The expression in E. coli and purification of CYP119 were as previously reported (13,20,21). The expression of CYP102HD in E. coli strain JM109(DE3) and purification followed the methods of Yeom et al. (22). Both P450 enzymes had RZ > 1.5. Sodium peroxynitrite solutions were prepared by the method of Uppu and Pryor (23). Glycerol and styrene were from Sigma-Aldrich Chemical Co. Styrene was passed through a column of alumina before us to remove stabilizers. Authentic samples of CYP102HD nitrosyl complex were prepared by mixing the enzyme with a commercial sample of the NO donor diethylamine NONOate (Sigma-Aldrich).
UV-visible spectra were acquired an Ocean Optics USB4000 diode array spectrometer using fiber optics cables. Photolyses were performed with an EFOS Novacure 2001 spot lamp employing a mercury bulb and a 365 ± 5 nm cutoff filter; the lamp was set to deliver 5 W of light in pulses as short as 0.1 s. GC was accomplished on an Agilent 6890N gas chromatograph using flame ionization detection and separation on a 0.5 mm × 15 m wide-bore capillary DB-5 column. GC mass spectra were obtained on an Agilent 6890N gas chromatograph affixed to an Agilent 5973 mass selective detector on a 0.2 mm × 30 m narrow-bore capillary DB-5 column.
The method used for CYP102HD was similar to that reported for preparation of CYP119 Compound I (17). Thus, 200 μL solutions of 5 μM P450 enzyme in 100 mM phosphate buffer (pH 7.0) containing 50% by volume glycerol were cooled to ca. −10 °C in a microcuvette in a temperature-regulated cuvette holder containing leads for the fiber optics cables of the UV-visible spectrometer and for a flexible waveguide from the spot lamp. A basic solution (ca. 1 μL) of 75 mM peroxynitrite was added via pipette raising the pH of the solution to pH 7.4. The formation of Compounds II (λmax ≈ 331 nm) and the decay of PN (λmax = 308 nm) were followed spectroscopically. Compound II formation was complete within seconds. When PN decay was complete, the solutions were cooled to the desired temperature and allowed to equilibrate for several minutes. The solutions were irradiated with 365 nm light until conversion of Compound II to Compound I was complete as determined by UV-visible spectroscopic monitoring.
Solutions containing the P450 enzyme (3 nmol) and styrene (0.2 μmol) in 200 μL of a 1:1 (v:v) mixture of glycerol and 50 mM phosphate buffer (pH 7.0) in a microcuvette in the apparatus described above were cooled to ca. 0 °C. Sodium peroxynitrite solution (0.225 μmol in 3 μL) was added via pipette, and the reaction mixture was monitored spectroscopically. When PN decay was complete, the mixtures were irradiated with 365 nm light for ca. 2 s (CYP102HD) or 0.5 s (CYP119) at which point decay of Compound II monitored at λmax of the Soret band was complete. The mixtures were extracted into methylene chloride, and the organic layer was washed with saturated aqueous sodium chloride and dried (MgSO4). An internal standard of 1-phenylethanol was added, and the mixtures were analyzed by GC and GC-mass spectrometry. Styrene oxide was the only significant product detected. It was identified by comparison of its GC retention time and mass spectrum to those of an authentic commercial sample (Sigma-Aldrich). The yields of styrene oxide were determined by comparison to the internal standard using predetermined response factors in duplicate runs.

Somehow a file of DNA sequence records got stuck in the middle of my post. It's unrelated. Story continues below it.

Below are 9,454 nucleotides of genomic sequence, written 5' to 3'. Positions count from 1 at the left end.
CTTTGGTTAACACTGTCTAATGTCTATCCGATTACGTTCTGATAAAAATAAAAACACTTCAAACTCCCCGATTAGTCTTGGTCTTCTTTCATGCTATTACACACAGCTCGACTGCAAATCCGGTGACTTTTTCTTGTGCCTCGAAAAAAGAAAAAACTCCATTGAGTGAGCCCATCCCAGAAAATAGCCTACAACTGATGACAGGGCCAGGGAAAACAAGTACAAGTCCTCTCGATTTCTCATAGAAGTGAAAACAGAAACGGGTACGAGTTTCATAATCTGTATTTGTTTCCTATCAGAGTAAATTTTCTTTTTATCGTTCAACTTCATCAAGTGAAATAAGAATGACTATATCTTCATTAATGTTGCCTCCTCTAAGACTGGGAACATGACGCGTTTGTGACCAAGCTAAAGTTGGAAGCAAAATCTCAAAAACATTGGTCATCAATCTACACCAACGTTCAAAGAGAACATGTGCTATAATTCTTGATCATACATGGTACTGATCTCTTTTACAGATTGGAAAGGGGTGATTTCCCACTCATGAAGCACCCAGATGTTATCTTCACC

Beer’s law studies were performed to ensure that styrene was soluble in 1:1 (v:v) glycerol--100 mM phosphate buffer at the concentrations necessary for kinetic studies; at all temperatures of the kinetic studies, linear Beer’s law behavior was observed up to concentrations of styrene >8 mM. For kinetic studies, the reaction mixtures were prepared as described above with the exception that the initial enzyme solutions contained styrene at specific desired concentration. Following the irradiation step, the reactions of Compounds I were followed spectroscopically by increases in absorbance at λmax of the Soret band of the resting enzyme. The kinetic traces were solved for double exponential signal growth using SigmaPlot 2001 software. The major exponential increased with increasing styrene concentration, and the minor exponential varied randomly. The individual kinetic results are listed in the Supporting Information. Plots of the observed pseudo-first-order rate constants showed curvature indicative of saturation kinetics behavior as illustrated in Figure 3. The binding constants (Kbind) and first-order oxidation rate constants (kox) were solved according to Eq 1 and are listed in Table 1.
The P450 enzymes used in this study were CYP119 and the heme domain of CYP102A1. CYP119 was originally believed to be from the thermophile Sulfolobus solfataricus, but more recently it was reported to be from the related species S. acidocaldarius (24). CYP119 was expressed in Escherichia coli and purified as previously described (13,20,21). The samples of CYP119 used in this study had RZ ratios > 1.5 indicating high purity. CYP102A1, also known as P450BM-3, is a fatty acid hydroxylase from the bacterium Bacillus megaterium; it is a fusion enzyme that contains both a reductase domain and a heme domain of a P450 (18). In this work, we used the heme domain portion (19), CYP102HD, that was expressed in E. coli and purified by the methods of Yeom et al. (22). Samples of CYP102HD had RZ ratios > 1.5.